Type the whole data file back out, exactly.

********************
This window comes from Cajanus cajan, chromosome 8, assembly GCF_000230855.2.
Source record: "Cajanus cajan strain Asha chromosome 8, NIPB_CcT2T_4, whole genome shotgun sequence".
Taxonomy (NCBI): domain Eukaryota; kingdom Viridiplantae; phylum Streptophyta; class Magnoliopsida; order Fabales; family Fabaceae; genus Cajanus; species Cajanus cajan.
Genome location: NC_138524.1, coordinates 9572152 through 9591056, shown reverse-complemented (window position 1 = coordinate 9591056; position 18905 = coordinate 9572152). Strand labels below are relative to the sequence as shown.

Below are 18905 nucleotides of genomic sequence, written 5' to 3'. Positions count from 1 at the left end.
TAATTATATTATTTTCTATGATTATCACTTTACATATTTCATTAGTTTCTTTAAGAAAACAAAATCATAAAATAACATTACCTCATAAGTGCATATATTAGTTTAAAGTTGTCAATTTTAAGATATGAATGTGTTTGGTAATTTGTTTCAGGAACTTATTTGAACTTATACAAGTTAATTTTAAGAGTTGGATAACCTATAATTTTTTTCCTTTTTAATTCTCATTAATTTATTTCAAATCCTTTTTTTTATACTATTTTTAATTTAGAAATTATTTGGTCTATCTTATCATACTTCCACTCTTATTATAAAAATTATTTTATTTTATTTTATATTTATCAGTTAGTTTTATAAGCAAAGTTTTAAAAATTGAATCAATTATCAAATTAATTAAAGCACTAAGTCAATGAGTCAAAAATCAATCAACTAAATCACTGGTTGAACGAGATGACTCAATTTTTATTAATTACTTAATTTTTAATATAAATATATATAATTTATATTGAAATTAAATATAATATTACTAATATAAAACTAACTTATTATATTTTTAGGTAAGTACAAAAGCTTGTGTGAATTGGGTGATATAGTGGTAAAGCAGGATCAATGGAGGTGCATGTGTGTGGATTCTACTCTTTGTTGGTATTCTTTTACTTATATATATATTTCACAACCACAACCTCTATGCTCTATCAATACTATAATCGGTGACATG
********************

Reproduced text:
This window comes from Cajanus cajan, chromosome 8, assembly GCF_000230855.2.
Source record: "Cajanus cajan strain Asha chromosome 8, NIPB_CcT2T_4, whole genome shotgun sequence".
Taxonomy (NCBI): domain Eukaryota; kingdom Viridiplantae; phylum Streptophyta; class Magnoliopsida; order Fabales; family Fabaceae; genus Cajanus; species Cajanus cajan.
Genome location: NC_138524.1, coordinates 9572152 through 9591056, shown reverse-complemented (window position 1 = coordinate 9591056; position 18905 = coordinate 9572152). Strand labels below are relative to the sequence as shown.

Below are 18905 nucleotides of genomic sequence, written 5' to 3'. Positions count from 1 at the left end.
TAATTATATTATTTTCTATGATTATCACTTTACATATTTCATTAGTTTCTTTAAGAAAACAAAATCATAAAATAACATTACCTCATAAGTGCATATATTAGTTTAAAGTTGTCAATTTTAAGATATGAATGTGTTTGGTAATTTGTTTCAGGAACTTATTTGAACTTATACAAGTTAATTTTAAGAGTTGGATAACCTATAATTTTTTTCCTTTTTAATTCTCATTAATTTATTTCAAATCCTTTTTTTTATACTATTTTTAATTTAGAAATTATTTGGTCTATCTTATCATACTTCCACTCTTATTATAAAAATTATTTTATTTTATTTTATATTTATCAGTTAGTTTTATAAGCAAAGTTTTAAAAATTGAATCAATTATCAAATTAATTAAAGCACTAAGTCAATGAGTCAAAAATCAATCAACTAAATCACTGGTTGAACGAGATGACTCAATTTTTATTAATTACTTAATTTTTAATATAAATATATATAATTTATATTGAAATTAAATATAATATTACTAATATAAAACTAACTTATTATATTTTTAGGTAAGTACAAAAGCTTGTGTGAATTGGGTGATATAGTGGTAAAGCAGGATCAATGGAGGTGCATGTGTGTGGATTCTACTCTTTGTTGGTATTCTTTTACTTATATATATATTTCACAACCACAACCTCTATGCTCTATCAATACTATAATCGGTGACATG